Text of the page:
Is it "good enough" for most people yet? Maybe. I think we're still 5 years away from this really being an alternative. When 500Mb or Gig service is the norm and not just for techies, then there should be plenty of household bandwidth and variance in ISP speeds to make game streaming at decent resolutions smooth.

The next question after that I guess is, is there really a big incentive for customers to buy a streamed version over a standard console or PC copy? Game devs are going to need to charge the same price, since they already don't have physical media costs if for example Ubi sells a copy through Ubisoft. It could maybe avoid the Steam cut for those sales, but even then I'm sure Google would have their own overhead cost to Ubi for hosting this. And again from a customer standpoint PS5 and the next gen Xbox (if there is one, which I'm not convinced of yet) they will almost certainly have their own streaming capability in that gen. Having a target demo of people with fast internet service but no money for a $200 console or a gaming PC, seems like a pretty narrow niche to be aiming for, which increases the odds of this ending up in the Google vaporware pile.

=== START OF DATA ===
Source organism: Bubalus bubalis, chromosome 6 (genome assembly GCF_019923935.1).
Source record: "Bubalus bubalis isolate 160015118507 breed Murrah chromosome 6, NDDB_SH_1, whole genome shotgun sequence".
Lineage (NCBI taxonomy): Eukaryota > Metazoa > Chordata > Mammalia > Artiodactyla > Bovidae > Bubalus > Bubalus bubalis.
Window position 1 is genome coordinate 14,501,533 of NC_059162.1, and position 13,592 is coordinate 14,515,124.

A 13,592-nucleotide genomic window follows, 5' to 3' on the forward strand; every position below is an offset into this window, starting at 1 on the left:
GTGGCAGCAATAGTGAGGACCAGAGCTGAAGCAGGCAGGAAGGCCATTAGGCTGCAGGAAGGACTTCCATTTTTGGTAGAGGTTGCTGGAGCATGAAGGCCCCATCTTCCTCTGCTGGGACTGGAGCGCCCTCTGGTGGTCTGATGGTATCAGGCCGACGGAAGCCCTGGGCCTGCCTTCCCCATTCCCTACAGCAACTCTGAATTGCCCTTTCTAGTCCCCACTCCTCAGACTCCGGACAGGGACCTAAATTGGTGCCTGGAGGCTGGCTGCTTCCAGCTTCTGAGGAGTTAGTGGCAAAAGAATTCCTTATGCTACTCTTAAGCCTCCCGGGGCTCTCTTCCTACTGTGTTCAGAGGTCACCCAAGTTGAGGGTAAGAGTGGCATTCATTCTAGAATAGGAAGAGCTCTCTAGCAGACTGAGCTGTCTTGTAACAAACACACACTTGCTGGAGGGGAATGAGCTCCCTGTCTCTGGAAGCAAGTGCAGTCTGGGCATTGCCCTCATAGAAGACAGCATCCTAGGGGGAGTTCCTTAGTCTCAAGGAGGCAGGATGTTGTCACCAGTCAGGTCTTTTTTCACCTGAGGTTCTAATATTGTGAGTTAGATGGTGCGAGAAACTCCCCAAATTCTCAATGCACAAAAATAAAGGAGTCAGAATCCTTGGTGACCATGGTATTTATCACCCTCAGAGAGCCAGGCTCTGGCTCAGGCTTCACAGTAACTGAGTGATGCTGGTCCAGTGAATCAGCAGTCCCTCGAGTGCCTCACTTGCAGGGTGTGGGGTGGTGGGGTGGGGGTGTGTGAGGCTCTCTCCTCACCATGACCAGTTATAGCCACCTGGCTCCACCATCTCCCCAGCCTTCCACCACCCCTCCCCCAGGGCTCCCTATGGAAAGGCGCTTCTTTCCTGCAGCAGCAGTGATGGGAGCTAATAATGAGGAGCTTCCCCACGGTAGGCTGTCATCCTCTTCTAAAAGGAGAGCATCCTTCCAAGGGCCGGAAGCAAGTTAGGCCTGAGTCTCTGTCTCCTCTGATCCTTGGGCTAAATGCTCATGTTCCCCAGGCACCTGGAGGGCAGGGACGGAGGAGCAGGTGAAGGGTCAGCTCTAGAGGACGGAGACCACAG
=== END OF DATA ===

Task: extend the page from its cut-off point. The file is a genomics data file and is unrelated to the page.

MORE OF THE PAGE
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#7
StrayKAT
enxo218
Google will kill it in a few months like everything else they develop
I wish all streaming was killed.
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#8
Frick
Fishfaced Nincompoop
enxo218
Google will kill it in a few months like everything else they develop
Naah it's not a messenger service; it'll live.
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#9
AsRock
TPU addict
enxo218
Google will kill it in a few months like everything else they develop
Don't be saying that, they will need their safe space if people start talking like that.


Anyways, advertising is their business and pretty sure i be 110% none interested in hidden or shown advertising.

They can put this were the sun don't shine.